Have you ever just looked at someone and thought, “I really love you”. They’re just talking or humming or watching a movie or reading a book or laughing or something, and there’s something about them in that moment—their body is alive, there’s a light in their eyes, something—that makes you think, “I just really love you.” It’s a weird sensation to think this, but it’s pretty awesome that we can feel this way about another being.
When things end, the first thing you hear is all of this really inspirational talk about “moving on.” Everyone suddenly becomes a walking motivational poster, telling you all about how you need to learn to forgive and forget, how time goes forwards and not backwards, and how we have to keep our heads up. Time passes relentlessly, and we are supposed to imitate it in our persistance. Things happen, and then they end, and we accept it.
But in practice, few things are harder to execute. The world continues spinning, yes, and those around you may forget about what happened, but that doesn’t mean it suddenly disappears from your rear-view mirror. Everything around us — every restaurant we eat in, every street we walk down, every movie we watch — becomes marked with the person we were when we did those things. Each relationship can be a sort of fingerprint, completely unique in its detail and entirely constructed of mutual memories and experiences. Sure, things end and you go back to being alone, but it’s not as though you suddenly become the person you were beforehand. Things have changed, you have changed, and there is no amount of forced forgetting that is going to make things be exactly as they were before.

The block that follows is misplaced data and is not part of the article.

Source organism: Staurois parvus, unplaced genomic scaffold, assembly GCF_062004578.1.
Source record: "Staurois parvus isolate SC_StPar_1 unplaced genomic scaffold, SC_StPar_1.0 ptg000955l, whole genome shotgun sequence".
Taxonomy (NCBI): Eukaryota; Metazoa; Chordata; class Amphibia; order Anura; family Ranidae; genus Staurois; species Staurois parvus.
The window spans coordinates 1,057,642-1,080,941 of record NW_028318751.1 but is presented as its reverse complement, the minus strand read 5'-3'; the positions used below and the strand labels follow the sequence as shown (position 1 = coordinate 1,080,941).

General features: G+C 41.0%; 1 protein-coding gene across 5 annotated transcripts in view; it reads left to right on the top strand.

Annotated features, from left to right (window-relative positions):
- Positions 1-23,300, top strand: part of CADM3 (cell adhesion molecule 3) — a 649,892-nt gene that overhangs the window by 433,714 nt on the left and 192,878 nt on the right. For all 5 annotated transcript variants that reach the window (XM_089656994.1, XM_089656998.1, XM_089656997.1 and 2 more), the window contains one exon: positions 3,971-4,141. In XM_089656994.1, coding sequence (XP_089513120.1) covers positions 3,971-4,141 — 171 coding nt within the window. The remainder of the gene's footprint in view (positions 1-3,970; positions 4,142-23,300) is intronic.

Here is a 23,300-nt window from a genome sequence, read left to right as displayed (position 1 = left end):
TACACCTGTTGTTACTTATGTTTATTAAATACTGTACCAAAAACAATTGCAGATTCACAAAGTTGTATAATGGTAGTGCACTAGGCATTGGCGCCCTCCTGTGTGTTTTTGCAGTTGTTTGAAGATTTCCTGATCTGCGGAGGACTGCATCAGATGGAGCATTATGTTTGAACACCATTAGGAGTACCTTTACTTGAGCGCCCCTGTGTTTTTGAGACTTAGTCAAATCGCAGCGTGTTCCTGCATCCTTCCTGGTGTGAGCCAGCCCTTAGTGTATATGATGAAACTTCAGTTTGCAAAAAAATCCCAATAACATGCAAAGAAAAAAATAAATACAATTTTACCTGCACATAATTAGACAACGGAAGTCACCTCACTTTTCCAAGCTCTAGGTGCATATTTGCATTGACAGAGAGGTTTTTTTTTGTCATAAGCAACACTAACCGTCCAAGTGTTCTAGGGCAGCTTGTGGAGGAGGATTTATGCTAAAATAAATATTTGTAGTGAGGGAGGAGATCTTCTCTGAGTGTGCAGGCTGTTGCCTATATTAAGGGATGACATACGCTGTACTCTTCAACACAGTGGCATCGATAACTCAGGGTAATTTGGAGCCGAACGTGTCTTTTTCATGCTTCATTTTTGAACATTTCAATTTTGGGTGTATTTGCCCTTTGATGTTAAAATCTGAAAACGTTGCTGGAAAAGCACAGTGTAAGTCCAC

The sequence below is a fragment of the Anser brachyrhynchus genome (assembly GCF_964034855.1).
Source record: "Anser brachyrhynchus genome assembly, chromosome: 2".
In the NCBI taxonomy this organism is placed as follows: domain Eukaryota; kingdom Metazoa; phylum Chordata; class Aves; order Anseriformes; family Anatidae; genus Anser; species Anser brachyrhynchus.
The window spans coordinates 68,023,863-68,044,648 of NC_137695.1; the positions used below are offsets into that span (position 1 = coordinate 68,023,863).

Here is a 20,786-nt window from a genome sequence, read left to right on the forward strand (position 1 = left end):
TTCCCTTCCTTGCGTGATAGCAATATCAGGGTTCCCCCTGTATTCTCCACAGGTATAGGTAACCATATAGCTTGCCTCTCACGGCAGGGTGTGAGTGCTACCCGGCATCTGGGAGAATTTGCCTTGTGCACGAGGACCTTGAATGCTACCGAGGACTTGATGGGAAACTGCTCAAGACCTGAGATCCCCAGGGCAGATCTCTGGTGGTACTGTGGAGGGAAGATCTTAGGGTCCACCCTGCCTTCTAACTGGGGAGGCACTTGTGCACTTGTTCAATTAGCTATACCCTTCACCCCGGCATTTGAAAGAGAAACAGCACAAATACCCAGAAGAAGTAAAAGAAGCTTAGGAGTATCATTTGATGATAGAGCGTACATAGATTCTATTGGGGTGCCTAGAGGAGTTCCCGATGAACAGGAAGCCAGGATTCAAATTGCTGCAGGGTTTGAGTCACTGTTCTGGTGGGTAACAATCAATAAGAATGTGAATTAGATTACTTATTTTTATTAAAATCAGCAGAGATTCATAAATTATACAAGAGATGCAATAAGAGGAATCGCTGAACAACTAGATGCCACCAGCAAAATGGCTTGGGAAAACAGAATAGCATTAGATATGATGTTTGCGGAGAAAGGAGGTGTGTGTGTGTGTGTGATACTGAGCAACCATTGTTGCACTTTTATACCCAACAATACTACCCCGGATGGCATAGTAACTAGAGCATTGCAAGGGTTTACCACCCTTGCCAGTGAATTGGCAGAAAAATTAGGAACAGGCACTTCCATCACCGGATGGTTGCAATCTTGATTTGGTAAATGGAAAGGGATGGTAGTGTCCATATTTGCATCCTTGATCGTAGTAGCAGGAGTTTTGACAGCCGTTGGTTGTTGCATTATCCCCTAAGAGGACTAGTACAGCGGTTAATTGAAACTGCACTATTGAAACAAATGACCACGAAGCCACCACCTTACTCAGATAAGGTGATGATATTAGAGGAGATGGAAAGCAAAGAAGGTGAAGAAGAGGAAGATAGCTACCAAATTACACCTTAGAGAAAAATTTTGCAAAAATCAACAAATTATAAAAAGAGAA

I have often felt as though so much of my emotional life has been spent trying to “move on” from things that seem no more escapable than my own skin. Sure, I can ignore them, I can stop giving them the life that they need to occupy significant amounts of space in my daily routine, but I can’t just pretend they didn’t happen. And it has started to feel as though “move on” is in and of itself a misnomer. There is no moment at which you leave the things that happened to you and the people you love in a small pile on the side of the road and continue on without them. It is more a slow acceptance, if anything. One day, the presence of your past is like a thousand needles pricking you over every inch of your skin; the next, you have become so acquainted with the sting that you hardly notice the needles at all.
…and this is what I’m talking about! :D
Date a man who dreams.
Date a man who doesn’t spend his money on drink, or clothes, or video games, but saves what he has to go on adventures and pursue his dreams. He might have problems dealing with everyday things but no-one sees the possibilities life holds like he does. This is a man who…